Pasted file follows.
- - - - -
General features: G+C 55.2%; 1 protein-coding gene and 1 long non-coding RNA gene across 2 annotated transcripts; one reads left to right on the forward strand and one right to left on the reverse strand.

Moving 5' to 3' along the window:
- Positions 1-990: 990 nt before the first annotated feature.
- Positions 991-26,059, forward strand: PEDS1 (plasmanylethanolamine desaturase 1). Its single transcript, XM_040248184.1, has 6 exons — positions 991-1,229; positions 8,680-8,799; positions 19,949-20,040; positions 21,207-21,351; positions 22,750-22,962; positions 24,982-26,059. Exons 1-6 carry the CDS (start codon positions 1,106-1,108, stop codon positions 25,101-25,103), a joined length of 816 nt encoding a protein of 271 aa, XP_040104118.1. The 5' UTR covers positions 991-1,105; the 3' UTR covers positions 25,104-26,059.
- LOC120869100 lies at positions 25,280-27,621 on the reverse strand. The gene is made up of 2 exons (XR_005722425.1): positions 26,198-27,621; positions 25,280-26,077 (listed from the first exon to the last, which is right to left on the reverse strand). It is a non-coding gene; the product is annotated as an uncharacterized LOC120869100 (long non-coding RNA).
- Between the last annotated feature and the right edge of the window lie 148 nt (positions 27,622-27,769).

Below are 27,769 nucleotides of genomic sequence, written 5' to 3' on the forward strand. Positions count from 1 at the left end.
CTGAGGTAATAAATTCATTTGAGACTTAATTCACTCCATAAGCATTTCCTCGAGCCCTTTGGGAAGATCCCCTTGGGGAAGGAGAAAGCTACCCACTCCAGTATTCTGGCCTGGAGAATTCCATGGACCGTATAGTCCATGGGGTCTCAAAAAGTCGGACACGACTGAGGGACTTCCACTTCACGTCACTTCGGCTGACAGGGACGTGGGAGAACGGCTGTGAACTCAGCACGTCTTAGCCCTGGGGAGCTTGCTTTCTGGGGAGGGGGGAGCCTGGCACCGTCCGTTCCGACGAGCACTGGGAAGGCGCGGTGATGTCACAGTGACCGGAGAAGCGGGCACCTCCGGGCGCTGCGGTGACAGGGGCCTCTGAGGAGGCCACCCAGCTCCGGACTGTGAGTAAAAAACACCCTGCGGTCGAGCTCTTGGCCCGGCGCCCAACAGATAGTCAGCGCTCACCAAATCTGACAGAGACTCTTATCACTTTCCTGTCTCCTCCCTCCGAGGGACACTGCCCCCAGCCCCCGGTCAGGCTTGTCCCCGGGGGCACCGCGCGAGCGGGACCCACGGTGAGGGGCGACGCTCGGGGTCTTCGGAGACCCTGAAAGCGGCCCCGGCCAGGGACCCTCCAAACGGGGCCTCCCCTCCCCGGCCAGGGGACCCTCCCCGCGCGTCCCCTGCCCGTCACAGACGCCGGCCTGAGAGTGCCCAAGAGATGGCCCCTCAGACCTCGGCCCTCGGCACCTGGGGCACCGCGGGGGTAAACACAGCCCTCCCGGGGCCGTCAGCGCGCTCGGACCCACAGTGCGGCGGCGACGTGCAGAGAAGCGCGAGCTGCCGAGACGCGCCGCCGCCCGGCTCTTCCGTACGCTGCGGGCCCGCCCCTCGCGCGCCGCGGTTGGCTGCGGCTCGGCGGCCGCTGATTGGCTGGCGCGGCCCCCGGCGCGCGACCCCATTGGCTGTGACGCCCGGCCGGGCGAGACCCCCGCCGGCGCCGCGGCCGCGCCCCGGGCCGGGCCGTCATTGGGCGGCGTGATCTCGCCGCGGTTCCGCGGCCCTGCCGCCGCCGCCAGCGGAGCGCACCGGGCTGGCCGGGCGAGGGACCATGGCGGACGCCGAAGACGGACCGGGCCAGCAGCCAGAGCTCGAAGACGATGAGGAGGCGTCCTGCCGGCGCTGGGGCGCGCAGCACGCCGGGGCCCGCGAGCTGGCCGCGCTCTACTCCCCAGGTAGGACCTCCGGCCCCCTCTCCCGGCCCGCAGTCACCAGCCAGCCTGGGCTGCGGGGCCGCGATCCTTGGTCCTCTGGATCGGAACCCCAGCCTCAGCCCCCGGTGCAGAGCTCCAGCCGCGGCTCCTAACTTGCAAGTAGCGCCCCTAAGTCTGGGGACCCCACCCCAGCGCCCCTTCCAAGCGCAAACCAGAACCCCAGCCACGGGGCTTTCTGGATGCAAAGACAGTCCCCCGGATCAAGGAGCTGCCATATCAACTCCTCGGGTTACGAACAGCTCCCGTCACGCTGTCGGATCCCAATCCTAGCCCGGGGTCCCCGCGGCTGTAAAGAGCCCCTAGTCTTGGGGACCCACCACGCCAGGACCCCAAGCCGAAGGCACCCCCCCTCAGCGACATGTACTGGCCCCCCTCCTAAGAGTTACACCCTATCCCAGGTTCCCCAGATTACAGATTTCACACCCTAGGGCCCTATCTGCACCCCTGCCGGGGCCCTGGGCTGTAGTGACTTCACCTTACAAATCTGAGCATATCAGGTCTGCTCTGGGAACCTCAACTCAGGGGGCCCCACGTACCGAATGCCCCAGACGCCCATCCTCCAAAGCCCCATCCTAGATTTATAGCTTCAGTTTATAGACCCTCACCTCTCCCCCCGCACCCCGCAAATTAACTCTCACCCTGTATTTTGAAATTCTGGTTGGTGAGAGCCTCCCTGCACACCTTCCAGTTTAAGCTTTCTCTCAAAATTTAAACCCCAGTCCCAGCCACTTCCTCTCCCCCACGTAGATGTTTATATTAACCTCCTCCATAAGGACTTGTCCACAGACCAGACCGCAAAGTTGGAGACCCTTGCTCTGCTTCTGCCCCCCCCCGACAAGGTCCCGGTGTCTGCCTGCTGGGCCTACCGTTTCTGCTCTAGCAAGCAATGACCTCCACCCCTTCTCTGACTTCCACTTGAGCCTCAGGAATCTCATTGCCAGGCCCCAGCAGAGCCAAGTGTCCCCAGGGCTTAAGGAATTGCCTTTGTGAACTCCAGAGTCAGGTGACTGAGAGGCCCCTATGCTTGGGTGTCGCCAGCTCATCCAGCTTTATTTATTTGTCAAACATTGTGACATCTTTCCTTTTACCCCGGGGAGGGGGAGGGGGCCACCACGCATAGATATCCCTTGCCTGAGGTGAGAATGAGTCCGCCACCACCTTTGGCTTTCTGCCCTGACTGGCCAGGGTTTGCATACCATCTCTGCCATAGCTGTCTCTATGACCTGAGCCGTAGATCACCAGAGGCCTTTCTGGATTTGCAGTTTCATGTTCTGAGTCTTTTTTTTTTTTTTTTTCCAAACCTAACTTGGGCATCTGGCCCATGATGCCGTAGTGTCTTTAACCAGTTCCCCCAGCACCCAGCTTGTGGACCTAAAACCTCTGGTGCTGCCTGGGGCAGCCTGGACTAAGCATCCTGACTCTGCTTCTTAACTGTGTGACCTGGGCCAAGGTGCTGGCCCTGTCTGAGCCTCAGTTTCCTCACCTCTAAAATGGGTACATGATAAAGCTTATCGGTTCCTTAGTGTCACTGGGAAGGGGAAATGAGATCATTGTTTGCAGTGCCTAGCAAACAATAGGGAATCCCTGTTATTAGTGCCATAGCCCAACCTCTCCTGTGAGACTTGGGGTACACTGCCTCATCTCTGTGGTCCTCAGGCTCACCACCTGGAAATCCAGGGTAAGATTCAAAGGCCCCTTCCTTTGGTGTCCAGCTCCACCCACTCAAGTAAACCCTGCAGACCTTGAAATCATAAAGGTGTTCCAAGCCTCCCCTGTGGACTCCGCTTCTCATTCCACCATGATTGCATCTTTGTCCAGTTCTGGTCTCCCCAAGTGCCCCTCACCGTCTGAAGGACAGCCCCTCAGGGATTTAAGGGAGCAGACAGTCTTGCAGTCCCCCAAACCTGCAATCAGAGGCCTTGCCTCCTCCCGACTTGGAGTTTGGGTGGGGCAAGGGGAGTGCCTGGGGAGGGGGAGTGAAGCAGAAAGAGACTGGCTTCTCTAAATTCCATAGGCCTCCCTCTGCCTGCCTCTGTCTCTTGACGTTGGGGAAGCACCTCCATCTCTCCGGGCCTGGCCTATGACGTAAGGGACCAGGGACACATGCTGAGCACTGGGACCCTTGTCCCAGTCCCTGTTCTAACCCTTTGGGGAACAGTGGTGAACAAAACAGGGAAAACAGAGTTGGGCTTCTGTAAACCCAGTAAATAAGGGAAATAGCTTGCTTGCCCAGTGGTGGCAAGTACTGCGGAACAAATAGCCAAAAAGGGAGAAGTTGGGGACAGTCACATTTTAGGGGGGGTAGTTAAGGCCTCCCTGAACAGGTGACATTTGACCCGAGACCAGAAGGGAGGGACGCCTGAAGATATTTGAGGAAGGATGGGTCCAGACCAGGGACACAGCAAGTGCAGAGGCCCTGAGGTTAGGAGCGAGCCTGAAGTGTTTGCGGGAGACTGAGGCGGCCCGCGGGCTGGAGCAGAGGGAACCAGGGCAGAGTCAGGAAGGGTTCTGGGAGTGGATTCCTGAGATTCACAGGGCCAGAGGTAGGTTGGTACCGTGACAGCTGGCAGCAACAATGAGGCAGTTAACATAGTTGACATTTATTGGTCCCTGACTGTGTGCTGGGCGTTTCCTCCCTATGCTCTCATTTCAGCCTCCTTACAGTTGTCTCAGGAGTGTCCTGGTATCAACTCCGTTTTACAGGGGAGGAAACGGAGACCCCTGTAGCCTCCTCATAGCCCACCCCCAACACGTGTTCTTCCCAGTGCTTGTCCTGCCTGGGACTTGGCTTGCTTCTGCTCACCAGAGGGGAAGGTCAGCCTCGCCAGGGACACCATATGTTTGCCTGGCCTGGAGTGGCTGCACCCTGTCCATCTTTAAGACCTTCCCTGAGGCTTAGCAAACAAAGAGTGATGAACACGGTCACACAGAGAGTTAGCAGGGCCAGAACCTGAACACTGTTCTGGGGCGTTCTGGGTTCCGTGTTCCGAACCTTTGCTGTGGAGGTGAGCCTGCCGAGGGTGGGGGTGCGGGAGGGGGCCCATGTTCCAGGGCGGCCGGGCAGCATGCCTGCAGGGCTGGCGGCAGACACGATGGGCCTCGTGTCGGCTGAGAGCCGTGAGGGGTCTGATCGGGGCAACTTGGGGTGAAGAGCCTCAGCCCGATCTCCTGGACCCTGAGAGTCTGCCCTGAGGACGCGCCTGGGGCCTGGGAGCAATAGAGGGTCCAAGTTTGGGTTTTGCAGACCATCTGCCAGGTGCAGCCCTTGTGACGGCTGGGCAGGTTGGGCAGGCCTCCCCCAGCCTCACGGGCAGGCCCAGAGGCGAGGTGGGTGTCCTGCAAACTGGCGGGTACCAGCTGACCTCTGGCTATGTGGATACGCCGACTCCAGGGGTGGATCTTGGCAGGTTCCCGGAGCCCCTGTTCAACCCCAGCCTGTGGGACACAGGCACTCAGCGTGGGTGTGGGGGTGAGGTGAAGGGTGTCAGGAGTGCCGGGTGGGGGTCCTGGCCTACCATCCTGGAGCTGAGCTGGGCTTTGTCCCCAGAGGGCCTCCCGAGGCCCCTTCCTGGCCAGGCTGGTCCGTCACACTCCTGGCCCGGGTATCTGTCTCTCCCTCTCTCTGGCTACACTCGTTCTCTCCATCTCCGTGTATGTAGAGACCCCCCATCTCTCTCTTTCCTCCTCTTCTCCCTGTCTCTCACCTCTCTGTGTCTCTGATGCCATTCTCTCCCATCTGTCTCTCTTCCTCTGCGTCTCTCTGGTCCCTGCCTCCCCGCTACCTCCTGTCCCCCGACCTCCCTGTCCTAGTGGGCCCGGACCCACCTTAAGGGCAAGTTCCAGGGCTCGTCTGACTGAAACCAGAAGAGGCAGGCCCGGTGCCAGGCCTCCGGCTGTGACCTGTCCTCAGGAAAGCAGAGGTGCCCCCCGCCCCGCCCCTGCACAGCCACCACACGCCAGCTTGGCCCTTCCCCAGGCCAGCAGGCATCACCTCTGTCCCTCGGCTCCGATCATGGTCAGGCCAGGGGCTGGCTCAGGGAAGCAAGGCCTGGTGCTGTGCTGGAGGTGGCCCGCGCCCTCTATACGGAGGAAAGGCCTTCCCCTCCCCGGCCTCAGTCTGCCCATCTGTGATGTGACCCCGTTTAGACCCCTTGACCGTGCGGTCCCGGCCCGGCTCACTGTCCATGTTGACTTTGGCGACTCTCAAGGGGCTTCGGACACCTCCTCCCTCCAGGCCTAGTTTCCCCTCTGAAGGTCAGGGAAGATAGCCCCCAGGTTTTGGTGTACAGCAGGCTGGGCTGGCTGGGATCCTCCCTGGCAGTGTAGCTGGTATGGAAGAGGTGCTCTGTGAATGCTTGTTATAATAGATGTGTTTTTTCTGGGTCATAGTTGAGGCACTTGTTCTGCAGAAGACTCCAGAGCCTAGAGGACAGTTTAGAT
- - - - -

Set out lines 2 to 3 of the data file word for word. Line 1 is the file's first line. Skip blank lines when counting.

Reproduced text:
Moving 5' to 3' along the window:
- Positions 1-990: 990 nt before the first annotated feature.